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# Distance or arc length from angular displacement

Relating angular displacement to distance traveled (or arc length) for a ball traveling in a circle. Derivation of formula for arc length.

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• shouldn't the angular displacement in the first example be zero?
• OK so don't confuse angular displacement with regular displacement, that is why Sal told in the video that displacement is zero, but the angular displacement is 2pi radians and for two complete revolutions it is 4pi radians. I would suggest you to watch the video on Angular motion again to clear your doubts.
• At the last problem why did you subtract pi/3-pi/6 if it went in a positive direction? Shouldn't it be pi/3+pi/6= pi/2 (work: 2pi/6+pi/6= 3pi/6= pi/2).
• One thing that Sal mentions in the early part of the video is that pi/3 and pi/6 are positions in units of radians.

When he tries to find the angular displacement, he tries to find how much the ball was rotated in total. The ball went from pi/6 radians to pi/3 radians, so Sal took pi/3-pi/6 radians to be the total.

`To help visualize why, try this:`
Imagine trying to find the displacement if a man moved from 4 on the number line to 8 on the number line. The answer is obviously 8-4=4.

Now let us try to solve the original problem. Remember that with angular displacement, counterclockwise is positive and clockwise is negative (just like right is positive and left is negative in the example above). The final position is pi/3. The initial position is pi/6. So, the angular displacement is pi/3-pi/6.

`Key things to remember:`
The formula for angular displacement is not P_f - P_s, where P_f is final position and P_s is starting position. That is because angular displacement is how much has the angle moved. So, the angular displacement of completing a full rotation counterclockwise (2 pi radians) may appear to be 0. After all, the position of the ball didn't change, right? But we are not looking for the change in the ball. We are looking for the change in angle. So the answer for the displacement of a complete rotation (2 pi radians) is 2 pi radians!
• So take for a example a wheel is rotated through angles of 30degrees, 30rads and 30rev, respectively which one will be my angular displacement when im looking for path length and my radius is 4.1m?
• At how did you get Δθf=5π/2?
• The original position was π/2, then there is a rotation of 2π, so by adding those up, you get the final position of 5π/2.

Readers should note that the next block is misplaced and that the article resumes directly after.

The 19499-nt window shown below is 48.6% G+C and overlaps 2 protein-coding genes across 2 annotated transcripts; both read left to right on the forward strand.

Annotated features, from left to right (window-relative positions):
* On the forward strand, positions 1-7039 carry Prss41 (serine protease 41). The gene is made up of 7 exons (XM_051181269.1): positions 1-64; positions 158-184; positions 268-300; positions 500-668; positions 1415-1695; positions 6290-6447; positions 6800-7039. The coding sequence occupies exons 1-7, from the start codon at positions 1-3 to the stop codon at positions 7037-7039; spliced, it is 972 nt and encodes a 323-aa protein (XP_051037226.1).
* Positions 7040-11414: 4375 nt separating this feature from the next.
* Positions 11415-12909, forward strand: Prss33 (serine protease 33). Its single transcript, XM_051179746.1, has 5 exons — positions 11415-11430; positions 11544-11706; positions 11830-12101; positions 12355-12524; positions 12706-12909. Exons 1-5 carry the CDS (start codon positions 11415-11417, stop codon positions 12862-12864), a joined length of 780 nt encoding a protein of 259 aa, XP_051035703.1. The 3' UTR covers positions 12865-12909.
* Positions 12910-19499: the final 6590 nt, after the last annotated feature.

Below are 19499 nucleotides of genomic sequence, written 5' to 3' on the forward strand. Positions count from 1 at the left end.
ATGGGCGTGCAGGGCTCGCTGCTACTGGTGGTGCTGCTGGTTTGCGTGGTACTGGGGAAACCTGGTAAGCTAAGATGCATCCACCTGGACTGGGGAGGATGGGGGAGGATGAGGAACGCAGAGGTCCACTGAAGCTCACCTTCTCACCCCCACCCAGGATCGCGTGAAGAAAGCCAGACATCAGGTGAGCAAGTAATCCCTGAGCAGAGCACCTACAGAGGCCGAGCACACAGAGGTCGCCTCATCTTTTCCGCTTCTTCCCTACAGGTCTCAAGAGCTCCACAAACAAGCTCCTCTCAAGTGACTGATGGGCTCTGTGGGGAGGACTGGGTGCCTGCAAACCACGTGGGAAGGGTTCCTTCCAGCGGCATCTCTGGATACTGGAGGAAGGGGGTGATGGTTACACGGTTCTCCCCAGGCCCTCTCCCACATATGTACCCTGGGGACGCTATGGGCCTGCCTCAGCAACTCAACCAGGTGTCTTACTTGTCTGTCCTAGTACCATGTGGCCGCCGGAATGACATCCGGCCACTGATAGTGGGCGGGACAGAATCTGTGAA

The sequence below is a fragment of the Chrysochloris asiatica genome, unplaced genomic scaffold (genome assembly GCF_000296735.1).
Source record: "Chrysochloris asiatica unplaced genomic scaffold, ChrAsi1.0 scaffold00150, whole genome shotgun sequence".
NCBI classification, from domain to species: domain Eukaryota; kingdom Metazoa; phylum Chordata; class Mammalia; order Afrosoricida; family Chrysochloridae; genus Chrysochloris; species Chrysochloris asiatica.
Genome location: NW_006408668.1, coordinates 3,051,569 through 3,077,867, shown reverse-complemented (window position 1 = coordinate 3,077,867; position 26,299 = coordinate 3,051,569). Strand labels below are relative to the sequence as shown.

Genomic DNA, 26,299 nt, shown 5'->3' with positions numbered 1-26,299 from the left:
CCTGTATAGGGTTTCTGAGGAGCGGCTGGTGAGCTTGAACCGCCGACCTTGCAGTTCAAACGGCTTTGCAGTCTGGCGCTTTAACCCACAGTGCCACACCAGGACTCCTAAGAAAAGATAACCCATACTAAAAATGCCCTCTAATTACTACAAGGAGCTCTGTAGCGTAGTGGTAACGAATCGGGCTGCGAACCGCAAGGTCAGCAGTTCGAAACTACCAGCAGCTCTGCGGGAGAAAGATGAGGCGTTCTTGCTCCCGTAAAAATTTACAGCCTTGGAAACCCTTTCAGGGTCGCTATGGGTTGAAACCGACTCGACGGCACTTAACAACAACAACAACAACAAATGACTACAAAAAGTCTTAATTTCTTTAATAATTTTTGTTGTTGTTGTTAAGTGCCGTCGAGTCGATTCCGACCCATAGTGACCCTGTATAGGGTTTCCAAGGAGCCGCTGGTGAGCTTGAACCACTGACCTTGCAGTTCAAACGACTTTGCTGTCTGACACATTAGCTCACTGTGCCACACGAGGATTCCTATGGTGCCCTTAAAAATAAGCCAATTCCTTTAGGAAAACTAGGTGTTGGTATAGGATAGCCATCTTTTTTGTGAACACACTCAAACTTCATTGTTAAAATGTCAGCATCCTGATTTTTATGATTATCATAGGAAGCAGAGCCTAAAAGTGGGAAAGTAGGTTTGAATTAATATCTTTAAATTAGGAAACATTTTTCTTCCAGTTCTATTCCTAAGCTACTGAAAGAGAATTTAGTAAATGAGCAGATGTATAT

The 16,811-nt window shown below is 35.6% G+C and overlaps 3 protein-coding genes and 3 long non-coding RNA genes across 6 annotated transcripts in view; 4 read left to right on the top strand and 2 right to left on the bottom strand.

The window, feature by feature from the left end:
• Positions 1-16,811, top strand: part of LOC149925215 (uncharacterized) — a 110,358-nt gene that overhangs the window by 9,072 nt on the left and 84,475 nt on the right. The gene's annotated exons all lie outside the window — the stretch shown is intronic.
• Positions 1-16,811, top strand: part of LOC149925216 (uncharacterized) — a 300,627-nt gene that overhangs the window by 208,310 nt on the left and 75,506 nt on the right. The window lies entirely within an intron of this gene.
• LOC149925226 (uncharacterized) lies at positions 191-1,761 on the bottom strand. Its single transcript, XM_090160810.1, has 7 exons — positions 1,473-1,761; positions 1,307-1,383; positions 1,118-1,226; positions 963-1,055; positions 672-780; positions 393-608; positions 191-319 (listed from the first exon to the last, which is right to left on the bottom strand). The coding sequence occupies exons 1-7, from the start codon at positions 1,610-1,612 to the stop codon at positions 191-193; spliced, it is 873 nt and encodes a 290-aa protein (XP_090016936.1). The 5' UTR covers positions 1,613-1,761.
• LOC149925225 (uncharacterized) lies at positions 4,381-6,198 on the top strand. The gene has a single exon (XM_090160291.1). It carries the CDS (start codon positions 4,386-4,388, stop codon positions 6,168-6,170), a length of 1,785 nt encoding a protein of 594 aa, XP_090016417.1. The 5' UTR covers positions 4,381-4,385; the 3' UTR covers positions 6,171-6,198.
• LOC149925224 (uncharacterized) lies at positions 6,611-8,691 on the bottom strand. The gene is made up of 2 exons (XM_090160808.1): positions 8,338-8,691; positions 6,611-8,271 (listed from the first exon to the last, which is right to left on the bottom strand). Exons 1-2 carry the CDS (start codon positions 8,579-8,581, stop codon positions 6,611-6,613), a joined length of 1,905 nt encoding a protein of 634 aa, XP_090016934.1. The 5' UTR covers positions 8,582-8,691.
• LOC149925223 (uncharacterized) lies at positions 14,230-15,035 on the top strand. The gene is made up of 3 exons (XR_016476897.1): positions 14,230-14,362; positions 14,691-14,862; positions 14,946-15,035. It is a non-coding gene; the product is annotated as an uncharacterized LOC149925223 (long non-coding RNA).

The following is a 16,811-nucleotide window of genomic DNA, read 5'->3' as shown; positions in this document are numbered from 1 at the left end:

• Why is theta intial pi/2?
(1 vote)
• To know this, a background in algebra 2 is helpful (because that is when most people learn about the unit circle). Here is the explination:

Radians (which are used here) are like degrees, where they measure angles. In terms of circles, like are in this problem, 360 degrees is all the way around a circle once, 180 degrees is half way around the circle, and 90 degrees is a quarter around the circle. Radians are similar, however, they are measured differently. 2π is all the way around a circle, π is half way around a circle, and 1/2π (or π/2) is a quarter around the circle. So basically:
In circular motion problems like this, here's another thing to keep in mind: the point of 0 degrees (0 radians), AKA the starting point, is the positive x axis. So when the ball is at its initial point (θ initial), it has rotated a quarter around the circle (since positive rotation is counter-clockwise). Since a quarter around the circle is π/2 radians, theta initial is π/2 radians.

P.S.- radians will is a very conventional unit in math and physics at high school/college levels. Here are some lessons explaining radians and the unit circle if you want to learn more in depth:

I hope that this helps!
• At , Sal says that the units for S are meters.
I thought that Δθ was measured in radians, so why are the units for S not (meters)(radians)?
(1 vote)
• One radian is the length of the radius of the same circle. So the length of 2π radians is really just the length of 2π radiuses. Therefore, if your radius was 6 meters, multiplying 2π radians with the radius would give you 12π meters.
(1 vote)

• why is the pie final = 5 pie / 2 ?
(1 vote)
• displacement is the change in r vector so why we are more interested in the length
(1 vote)
• great! but why we use the letter of displacement "S" to represent distance here ?!
(1 vote)
• Well according to me, Sal used S to denote distance to just differentiate between angular displacement and Distance so I'm pretty sure it's just a notation to avoid confusion.
(1 vote)
• Are Δθ = 2π counterclockwise, Δθ = π/2 clockwise, and Δθ = π/6 counterclockwise valid answers for the angular displacements Sal solved for in this video?
(1 vote)